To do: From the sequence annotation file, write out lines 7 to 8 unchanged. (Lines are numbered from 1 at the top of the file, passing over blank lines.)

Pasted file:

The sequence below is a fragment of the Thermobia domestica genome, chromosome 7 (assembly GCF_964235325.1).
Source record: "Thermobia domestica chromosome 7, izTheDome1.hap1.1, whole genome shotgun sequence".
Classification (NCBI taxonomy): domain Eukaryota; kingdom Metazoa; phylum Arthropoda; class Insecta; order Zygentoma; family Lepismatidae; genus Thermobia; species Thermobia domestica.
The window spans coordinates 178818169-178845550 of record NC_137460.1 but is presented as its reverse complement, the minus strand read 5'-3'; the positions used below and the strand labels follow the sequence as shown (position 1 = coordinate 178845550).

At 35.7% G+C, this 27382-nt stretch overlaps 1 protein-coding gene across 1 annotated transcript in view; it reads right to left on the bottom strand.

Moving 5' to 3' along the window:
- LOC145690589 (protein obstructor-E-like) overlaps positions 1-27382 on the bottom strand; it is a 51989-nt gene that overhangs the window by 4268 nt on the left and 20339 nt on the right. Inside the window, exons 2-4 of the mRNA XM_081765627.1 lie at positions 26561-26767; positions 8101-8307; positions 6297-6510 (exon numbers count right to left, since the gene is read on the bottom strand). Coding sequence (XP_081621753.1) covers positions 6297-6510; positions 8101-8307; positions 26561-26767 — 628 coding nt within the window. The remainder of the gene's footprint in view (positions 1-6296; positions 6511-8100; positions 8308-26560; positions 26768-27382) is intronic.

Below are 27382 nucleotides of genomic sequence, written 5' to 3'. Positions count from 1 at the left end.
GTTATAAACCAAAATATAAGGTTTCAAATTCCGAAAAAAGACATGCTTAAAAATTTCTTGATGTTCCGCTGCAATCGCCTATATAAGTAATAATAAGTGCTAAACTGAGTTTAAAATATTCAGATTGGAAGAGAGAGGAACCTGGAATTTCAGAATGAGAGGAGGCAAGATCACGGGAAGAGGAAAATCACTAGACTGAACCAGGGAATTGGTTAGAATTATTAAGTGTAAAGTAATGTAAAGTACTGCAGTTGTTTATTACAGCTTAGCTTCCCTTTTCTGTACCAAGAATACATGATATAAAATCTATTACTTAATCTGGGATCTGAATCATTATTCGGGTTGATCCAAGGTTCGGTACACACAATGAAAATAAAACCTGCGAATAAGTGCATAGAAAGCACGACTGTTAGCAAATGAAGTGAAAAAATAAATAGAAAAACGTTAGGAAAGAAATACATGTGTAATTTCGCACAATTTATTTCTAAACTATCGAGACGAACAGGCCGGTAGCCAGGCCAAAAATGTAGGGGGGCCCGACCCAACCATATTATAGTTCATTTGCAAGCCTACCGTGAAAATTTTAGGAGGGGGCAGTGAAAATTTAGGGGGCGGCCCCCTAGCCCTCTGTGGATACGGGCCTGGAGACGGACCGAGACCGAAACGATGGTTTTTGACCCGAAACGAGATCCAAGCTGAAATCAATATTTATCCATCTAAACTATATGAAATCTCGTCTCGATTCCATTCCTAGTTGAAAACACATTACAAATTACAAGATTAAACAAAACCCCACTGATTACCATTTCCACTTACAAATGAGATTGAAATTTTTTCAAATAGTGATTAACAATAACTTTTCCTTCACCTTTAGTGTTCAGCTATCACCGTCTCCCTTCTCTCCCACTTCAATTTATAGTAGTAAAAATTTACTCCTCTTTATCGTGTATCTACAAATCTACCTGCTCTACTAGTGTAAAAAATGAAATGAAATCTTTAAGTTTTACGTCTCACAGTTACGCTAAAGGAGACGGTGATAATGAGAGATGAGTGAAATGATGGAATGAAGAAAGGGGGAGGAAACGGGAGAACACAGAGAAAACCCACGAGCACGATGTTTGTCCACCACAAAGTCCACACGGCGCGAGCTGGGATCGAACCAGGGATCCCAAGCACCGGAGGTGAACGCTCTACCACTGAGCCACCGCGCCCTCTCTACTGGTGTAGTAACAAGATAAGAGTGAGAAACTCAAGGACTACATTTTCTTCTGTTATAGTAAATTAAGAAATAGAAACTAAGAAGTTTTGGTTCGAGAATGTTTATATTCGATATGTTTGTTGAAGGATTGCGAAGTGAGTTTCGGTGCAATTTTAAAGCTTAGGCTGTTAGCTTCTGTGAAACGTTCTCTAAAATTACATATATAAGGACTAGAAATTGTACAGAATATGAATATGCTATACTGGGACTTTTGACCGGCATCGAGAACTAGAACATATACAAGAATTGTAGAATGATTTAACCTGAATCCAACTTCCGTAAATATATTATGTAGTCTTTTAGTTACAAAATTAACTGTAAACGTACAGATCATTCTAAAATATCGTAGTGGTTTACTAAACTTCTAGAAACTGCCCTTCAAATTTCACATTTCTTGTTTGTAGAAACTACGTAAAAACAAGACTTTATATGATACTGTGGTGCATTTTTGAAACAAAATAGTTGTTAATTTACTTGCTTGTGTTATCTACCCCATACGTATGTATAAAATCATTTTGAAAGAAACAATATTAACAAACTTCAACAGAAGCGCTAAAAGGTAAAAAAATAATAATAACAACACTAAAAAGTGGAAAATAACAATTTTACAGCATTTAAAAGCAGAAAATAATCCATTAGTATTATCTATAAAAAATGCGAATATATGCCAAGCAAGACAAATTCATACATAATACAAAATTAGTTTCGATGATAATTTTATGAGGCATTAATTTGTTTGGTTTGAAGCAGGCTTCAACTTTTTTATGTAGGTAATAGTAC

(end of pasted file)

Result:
- LOC145690589 (protein obstructor-E-like) overlaps positions 1-27382 on the bottom strand; it is a 51989-nt gene that overhangs the window by 4268 nt on the left and 20339 nt on the right. Inside the window, exons 2-4 of the mRNA XM_081765627.1 lie at positions 26561-26767; positions 8101-8307; positions 6297-6510 (exon numbers count right to left, since the gene is read on the bottom strand). Coding sequence (XP_081621753.1) covers positions 6297-6510; positions 8101-8307; positions 26561-26767 — 628 coding nt within the window. The remainder of the gene's footprint in view (positions 1-6296; positions 6511-8100; positions 8308-26560; positions 26768-27382) is intronic.

Below are 27382 nucleotides of genomic sequence, written 5' to 3'. Positions count from 1 at the left end.